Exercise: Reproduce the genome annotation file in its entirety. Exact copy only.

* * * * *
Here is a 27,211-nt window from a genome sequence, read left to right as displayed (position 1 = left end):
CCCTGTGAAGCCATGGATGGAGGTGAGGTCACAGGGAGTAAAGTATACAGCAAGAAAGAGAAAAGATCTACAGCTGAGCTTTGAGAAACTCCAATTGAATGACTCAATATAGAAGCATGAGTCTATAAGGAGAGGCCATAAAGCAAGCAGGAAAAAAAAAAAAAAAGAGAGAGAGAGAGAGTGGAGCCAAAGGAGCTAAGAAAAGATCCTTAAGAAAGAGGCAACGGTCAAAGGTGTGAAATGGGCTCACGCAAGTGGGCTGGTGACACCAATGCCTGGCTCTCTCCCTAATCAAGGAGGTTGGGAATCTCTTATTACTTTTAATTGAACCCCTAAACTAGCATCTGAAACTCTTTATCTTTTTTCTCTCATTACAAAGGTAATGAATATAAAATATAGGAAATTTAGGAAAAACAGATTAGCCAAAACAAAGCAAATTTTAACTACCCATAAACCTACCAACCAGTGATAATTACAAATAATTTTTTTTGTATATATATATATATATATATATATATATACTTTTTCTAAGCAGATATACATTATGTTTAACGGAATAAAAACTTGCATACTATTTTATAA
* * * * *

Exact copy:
Here is a 27,211-nt window from a genome sequence, read left to right as displayed (position 1 = left end):
CCCTGTGAAGCCATGGATGGAGGTGAGGTCACAGGGAGTAAAGTATACAGCAAGAAAGAGAAAAGATCTACAGCTGAGCTTTGAGAAACTCCAATTGAATGACTCAATATAGAAGCATGAGTCTATAAGGAGAGGCCATAAAGCAAGCAGGAAAAAAAAAAAAAAAGAGAGAGAGAGAGAGTGGAGCCAAAGGAGCTAAGAAAAGATCCTTAAGAAAGAGGCAACGGTCAAAGGTGTGAAATGGGCTCACGCAAGTGGGCTGGTGACACCAATGCCTGGCTCTCTCCCTAATCAAGGAGGTTGGGAATCTCTTATTACTTTTAATTGAACCCCTAAACTAGCATCTGAAACTCTTTATCTTTTTTCTCTCATTACAAAGGTAATGAATATAAAATATAGGAAATTTAGGAAAAACAGATTAGCCAAAACAAAGCAAATTTTAACTACCCATAAACCTACCAACCAGTGATAATTACAAATAATTTTTTTTGTATATATATATATATATATATATATATATACTTTTTCTAAGCAGATATACATTATGTTTAACGGAATAAAAACTTGCATACTATTTTATAA